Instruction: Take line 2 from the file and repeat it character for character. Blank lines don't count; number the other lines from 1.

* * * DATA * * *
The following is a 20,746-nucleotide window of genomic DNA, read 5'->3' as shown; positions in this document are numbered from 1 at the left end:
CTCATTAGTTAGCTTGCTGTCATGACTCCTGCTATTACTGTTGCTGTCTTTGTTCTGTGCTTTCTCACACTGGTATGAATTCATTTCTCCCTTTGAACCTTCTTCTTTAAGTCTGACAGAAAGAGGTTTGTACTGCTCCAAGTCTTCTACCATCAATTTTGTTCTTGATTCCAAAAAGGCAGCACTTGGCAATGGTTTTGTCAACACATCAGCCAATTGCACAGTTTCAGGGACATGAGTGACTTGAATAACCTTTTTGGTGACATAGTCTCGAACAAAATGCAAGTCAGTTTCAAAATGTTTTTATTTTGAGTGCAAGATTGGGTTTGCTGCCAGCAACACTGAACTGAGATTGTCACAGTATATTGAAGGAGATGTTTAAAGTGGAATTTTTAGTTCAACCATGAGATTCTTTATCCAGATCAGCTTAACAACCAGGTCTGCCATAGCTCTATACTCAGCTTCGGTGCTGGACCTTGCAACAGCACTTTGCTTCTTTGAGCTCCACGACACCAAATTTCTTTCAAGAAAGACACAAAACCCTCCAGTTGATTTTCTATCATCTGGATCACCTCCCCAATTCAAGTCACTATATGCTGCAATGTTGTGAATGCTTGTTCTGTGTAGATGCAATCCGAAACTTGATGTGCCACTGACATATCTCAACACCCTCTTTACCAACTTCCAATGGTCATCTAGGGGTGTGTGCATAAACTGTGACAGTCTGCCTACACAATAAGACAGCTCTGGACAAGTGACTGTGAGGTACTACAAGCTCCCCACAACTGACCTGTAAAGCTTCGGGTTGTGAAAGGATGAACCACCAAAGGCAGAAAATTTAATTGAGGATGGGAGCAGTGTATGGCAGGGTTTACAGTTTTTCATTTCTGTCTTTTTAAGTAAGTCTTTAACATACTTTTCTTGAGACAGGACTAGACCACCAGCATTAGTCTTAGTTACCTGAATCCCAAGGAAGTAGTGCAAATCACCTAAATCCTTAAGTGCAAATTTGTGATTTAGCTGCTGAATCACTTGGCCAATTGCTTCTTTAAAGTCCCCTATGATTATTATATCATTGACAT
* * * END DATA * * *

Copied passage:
CTCATTAGTTAGCTTGCTGTCATGACTCCTGCTATTACTGTTGCTGTCTTTGTTCTGTGCTTTCTCACACTGGTATGAATTCATTTCTCCCTTTGAACCTTCTTCTTTAAGTCTGACAGAAAGAGGTTTGTACTGCTCCAAGTCTTCTACCATCAATTTTGTTCTTGATTCCAAAAAGGCAGCACTTGGCAATGGTTTTGTCAACACATCAGCCAATTGCACAGTTTCAGGGACATGAGTGACTTGAATAACCTTTTTGGTGACATAGTCTCGAACAAAATGCAAGTCAGTTTCAAAATGTTTTTATTTTGAGTGCAAGATTGGGTTTGCTGCCAGCAACACTGAACTGAGATTGTCACAGTATATTGAAGGAGATGTTTAAAGTGGAATTTTTAGTTCAACCATGAGATTCTTTATCCAGATCAGCTTAACAACCAGGTCTGCCATAGCTCTATACTCAGCTTCGGTGCTGGACCTTGCAACAGCACTTTGCTTCTTTGAGCTCCACGACACCAAATTTCTTTCAAGAAAGACACAAAACCCTCCAGTTGATTTTCTATCATCTGGATCACCTCCCCAATTCAAGTCACTATATGCTGCAATGTTGTGAATGCTTGTTCTGTGTAGATGCAATCCGAAACTTGATGTGCCACTGACATATCTCAACACCCTCTTTACCAACTTCCAATGGTCATCTAGGGGTGTGTGCATAAACTGTGACAGTCTGCCTACACAATAAGACAGCTCTGGACAAGTGACTGTGAGGTACTACAAGCTCCCCACAACTGACCTGTAAAGCTTCGGGTTGTGAAAGGATGAACCACCAAAGGCAGAAAATTTAATTGAGGATGGGAGCAGTGTATGGCAGGGTTTACAGTTTTTCATTTCTGTCTTTTTAAGTAAGTCTTTAACATACTTTTCTTGAGACAGGACTAGACCACCAGCATTAGTCTTAGTTACCTGAATCCCAAGGAAGTAGTGCAAATCACCTAAATCCTTAAGTGCAAATTTGTGATTTAGCTGCTGAATCACTTGGCCAATTGCTTCTTTAAAGTCCCCTATGATTATTATATCATTGACAT